Robert L. Beir is to be admired for producing, at the age of 85, this view of a man we thought we knew so well. The author calls himself “Rooseveltian,” but is filled with doubts.
For example, Beir tells the familiar story of the S.S. St Louis, which set sail from Hamburg, Germany, for Cuba, but was turned away. Roosevelt refused to let the ship dock in the US, and it was forced to return to Europe, where most of its 937 Jewish passengers ultimately perished in Auschwitz and other concentration camps.
Why hadn’t he acted to save these people? Was he afraid to challenge and further alienate an anti-immigrant, isolationist and anti-Semitic Congress? This and other instances in which Roosevelt and his anti- Jewish advisors could have responded to aid Germany’s Jewish victims is the substance of Beir’s work.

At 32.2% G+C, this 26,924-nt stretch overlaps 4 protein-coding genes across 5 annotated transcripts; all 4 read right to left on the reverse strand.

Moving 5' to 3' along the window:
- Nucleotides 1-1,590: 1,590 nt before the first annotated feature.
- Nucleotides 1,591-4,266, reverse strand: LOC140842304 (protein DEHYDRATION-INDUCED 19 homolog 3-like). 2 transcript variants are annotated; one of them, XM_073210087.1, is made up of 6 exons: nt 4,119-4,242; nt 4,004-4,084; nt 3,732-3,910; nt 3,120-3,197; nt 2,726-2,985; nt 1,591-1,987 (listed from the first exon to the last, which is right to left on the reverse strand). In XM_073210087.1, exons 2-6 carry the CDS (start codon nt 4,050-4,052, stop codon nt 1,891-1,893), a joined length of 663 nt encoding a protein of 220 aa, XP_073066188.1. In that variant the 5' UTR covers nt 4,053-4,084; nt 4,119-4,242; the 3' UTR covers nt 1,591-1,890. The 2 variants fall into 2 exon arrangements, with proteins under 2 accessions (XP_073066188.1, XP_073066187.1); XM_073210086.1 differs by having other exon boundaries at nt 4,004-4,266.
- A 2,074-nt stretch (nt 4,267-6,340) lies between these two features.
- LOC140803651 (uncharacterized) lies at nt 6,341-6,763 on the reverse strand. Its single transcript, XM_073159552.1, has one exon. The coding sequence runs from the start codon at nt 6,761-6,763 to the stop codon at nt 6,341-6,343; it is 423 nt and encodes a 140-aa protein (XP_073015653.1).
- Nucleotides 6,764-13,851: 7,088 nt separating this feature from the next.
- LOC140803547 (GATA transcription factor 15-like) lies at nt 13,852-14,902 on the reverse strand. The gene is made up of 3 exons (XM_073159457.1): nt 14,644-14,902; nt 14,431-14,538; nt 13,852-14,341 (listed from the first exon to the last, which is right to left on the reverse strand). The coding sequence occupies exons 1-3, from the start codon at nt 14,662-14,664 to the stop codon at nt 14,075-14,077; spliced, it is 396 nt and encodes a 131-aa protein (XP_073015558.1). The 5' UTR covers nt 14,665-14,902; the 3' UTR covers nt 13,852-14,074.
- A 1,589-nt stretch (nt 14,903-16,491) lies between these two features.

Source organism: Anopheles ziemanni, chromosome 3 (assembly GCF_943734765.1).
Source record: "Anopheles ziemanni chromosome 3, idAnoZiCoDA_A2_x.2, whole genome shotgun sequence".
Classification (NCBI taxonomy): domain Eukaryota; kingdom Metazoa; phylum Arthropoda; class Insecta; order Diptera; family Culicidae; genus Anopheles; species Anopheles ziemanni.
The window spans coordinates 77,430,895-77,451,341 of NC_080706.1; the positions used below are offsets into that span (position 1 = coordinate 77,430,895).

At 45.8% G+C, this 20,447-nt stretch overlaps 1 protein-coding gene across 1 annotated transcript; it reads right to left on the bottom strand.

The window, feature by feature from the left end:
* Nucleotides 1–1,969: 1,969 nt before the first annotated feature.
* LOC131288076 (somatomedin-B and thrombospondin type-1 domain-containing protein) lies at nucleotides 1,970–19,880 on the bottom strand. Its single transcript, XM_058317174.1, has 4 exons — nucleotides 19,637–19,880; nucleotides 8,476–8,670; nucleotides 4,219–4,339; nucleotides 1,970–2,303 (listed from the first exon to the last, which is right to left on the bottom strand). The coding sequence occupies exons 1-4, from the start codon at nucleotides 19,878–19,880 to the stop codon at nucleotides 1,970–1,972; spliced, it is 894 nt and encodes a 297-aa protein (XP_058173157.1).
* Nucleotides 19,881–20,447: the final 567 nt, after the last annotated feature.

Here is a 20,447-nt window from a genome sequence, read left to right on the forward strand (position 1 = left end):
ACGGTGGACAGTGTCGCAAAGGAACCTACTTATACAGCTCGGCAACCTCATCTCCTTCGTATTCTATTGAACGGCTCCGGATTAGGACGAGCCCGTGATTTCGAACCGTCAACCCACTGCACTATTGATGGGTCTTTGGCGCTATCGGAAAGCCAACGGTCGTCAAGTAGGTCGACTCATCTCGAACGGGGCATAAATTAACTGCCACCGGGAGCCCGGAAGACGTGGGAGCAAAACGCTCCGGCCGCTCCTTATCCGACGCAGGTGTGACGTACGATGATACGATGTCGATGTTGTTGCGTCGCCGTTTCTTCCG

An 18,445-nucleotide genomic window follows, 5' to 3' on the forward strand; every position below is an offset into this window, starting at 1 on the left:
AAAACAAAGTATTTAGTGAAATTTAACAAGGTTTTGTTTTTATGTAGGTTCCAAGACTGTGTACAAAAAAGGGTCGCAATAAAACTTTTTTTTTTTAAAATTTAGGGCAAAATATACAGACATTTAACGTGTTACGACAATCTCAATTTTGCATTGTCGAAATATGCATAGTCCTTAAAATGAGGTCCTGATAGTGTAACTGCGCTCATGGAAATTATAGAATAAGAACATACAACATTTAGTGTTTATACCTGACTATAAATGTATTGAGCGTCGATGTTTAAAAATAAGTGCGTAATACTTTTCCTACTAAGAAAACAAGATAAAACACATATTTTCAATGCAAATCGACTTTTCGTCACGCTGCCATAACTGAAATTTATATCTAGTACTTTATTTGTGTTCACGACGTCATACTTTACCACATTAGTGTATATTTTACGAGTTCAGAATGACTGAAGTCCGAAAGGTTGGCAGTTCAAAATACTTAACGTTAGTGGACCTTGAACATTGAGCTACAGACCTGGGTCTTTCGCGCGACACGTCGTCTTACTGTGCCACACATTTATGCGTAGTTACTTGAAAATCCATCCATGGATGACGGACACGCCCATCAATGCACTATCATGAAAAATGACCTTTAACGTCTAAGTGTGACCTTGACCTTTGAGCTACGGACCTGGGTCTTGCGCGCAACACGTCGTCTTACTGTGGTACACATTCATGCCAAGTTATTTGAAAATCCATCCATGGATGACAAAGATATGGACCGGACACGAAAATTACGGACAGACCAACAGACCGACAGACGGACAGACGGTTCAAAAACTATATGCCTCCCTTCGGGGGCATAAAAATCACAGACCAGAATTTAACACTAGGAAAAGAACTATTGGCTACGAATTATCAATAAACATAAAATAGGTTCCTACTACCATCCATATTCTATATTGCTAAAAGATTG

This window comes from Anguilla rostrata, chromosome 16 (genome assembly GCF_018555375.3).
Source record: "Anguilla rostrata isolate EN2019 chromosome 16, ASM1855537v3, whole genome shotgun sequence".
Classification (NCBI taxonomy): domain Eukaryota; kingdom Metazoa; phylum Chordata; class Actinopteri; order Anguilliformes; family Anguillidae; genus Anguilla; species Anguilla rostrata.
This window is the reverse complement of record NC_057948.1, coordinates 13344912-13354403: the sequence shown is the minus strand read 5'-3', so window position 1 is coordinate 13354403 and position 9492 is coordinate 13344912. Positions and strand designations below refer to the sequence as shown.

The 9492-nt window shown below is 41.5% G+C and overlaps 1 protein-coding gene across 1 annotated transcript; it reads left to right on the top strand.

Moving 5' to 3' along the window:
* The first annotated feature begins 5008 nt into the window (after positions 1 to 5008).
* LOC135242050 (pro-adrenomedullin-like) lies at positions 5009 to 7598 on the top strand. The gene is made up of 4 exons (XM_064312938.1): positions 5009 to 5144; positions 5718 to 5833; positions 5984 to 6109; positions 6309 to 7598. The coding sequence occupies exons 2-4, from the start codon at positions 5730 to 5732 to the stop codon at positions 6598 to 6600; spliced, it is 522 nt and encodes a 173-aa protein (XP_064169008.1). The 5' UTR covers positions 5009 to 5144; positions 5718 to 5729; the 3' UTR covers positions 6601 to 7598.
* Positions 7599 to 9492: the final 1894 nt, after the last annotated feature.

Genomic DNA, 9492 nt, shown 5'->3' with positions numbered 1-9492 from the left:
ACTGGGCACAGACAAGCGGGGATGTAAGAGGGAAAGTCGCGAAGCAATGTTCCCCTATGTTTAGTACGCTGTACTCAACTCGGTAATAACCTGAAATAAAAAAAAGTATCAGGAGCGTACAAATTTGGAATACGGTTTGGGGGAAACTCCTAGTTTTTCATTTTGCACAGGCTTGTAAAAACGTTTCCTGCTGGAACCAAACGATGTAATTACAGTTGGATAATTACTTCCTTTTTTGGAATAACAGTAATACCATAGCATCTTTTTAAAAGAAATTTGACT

One can hardly call this book enjoyable reading, but it is an excellent scholarly exposé of shameful events that occurred during Roosevelt’s administration.